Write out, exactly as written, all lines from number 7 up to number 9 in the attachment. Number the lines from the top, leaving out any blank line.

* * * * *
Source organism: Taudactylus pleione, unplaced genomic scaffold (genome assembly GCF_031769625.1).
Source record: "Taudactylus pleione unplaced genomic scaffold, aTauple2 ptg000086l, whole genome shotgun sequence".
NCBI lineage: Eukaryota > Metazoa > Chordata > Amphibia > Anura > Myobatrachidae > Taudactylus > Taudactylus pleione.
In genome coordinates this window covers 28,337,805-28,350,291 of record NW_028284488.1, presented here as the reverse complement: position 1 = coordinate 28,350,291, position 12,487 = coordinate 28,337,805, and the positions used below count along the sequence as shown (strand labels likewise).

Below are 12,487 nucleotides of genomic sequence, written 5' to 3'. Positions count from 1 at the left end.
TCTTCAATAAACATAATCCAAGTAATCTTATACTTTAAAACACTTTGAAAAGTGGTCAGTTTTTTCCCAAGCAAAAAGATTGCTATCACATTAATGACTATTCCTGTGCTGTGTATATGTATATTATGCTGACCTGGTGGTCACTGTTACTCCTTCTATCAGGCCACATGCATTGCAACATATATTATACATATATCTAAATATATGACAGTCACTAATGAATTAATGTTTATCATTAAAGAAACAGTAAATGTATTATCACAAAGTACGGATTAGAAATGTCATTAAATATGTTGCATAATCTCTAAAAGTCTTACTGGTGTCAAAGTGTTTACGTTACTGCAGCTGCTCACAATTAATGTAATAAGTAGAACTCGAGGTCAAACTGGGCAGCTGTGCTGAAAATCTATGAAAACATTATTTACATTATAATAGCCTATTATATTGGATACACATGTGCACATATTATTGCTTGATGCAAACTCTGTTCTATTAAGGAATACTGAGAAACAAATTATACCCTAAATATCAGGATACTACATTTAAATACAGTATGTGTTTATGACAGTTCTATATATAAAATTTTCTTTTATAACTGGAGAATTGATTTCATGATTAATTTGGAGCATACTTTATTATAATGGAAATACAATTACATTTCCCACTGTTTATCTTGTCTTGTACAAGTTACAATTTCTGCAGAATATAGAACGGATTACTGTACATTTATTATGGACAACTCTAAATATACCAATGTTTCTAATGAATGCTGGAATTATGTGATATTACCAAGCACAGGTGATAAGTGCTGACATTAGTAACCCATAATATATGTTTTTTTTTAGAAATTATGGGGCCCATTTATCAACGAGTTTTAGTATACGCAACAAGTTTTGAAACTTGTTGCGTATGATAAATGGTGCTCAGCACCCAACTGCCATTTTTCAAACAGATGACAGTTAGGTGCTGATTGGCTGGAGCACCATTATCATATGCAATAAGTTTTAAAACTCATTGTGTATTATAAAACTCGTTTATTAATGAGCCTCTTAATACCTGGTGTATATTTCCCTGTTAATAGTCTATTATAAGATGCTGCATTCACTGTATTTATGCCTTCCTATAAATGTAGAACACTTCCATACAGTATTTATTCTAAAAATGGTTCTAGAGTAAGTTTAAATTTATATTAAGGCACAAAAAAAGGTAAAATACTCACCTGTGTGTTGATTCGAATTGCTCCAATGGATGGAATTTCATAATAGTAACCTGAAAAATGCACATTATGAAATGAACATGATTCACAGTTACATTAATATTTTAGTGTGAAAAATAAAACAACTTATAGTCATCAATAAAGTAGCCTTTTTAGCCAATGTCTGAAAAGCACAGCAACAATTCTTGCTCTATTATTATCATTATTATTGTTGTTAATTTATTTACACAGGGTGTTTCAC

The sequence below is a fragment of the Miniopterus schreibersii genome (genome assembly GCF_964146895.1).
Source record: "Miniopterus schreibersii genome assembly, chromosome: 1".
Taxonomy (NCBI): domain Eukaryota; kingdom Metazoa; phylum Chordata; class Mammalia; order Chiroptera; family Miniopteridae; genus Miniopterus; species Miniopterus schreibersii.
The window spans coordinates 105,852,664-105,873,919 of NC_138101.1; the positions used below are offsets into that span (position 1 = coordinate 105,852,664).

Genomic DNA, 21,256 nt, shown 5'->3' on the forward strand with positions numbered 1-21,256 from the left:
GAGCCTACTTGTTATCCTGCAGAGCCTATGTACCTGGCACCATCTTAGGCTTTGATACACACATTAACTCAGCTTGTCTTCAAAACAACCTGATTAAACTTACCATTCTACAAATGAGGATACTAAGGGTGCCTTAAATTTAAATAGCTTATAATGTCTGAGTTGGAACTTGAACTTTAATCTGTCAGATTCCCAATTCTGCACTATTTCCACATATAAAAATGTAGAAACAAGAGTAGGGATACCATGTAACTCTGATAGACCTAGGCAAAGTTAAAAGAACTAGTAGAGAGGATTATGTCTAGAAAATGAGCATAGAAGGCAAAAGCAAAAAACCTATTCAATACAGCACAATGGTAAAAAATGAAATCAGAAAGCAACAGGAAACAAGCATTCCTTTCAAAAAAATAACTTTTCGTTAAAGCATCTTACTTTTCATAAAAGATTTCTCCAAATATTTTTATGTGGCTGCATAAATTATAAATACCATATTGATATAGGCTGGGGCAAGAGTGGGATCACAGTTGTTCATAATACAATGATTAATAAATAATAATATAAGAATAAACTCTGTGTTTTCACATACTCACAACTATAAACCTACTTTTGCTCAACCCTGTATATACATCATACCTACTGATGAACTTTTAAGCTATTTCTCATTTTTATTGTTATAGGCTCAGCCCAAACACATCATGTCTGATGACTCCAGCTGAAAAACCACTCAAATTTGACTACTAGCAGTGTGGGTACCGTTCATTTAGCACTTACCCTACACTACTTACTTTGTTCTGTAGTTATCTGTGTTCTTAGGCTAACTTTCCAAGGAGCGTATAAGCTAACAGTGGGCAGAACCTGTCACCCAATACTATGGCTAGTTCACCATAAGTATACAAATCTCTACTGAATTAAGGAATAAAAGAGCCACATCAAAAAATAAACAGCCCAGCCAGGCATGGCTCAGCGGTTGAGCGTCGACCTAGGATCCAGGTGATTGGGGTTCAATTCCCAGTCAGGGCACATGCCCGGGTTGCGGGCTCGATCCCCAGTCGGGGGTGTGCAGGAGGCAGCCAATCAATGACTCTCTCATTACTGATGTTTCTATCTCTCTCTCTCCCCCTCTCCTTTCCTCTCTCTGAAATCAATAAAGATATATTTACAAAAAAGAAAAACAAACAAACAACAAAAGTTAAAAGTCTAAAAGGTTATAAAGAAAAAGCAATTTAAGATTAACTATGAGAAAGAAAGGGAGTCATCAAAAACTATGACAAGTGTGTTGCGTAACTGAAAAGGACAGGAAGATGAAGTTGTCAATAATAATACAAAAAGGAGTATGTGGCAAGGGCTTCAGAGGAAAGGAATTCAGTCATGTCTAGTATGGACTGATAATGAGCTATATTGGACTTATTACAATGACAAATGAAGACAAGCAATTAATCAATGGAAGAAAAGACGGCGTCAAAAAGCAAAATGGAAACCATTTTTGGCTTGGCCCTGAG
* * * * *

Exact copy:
The sequence below is a fragment of the Miniopterus schreibersii genome (genome assembly GCF_964146895.1).
Source record: "Miniopterus schreibersii genome assembly, chromosome: 1".
Taxonomy (NCBI): domain Eukaryota; kingdom Metazoa; phylum Chordata; class Mammalia; order Chiroptera; family Miniopteridae; genus Miniopterus; species Miniopterus schreibersii.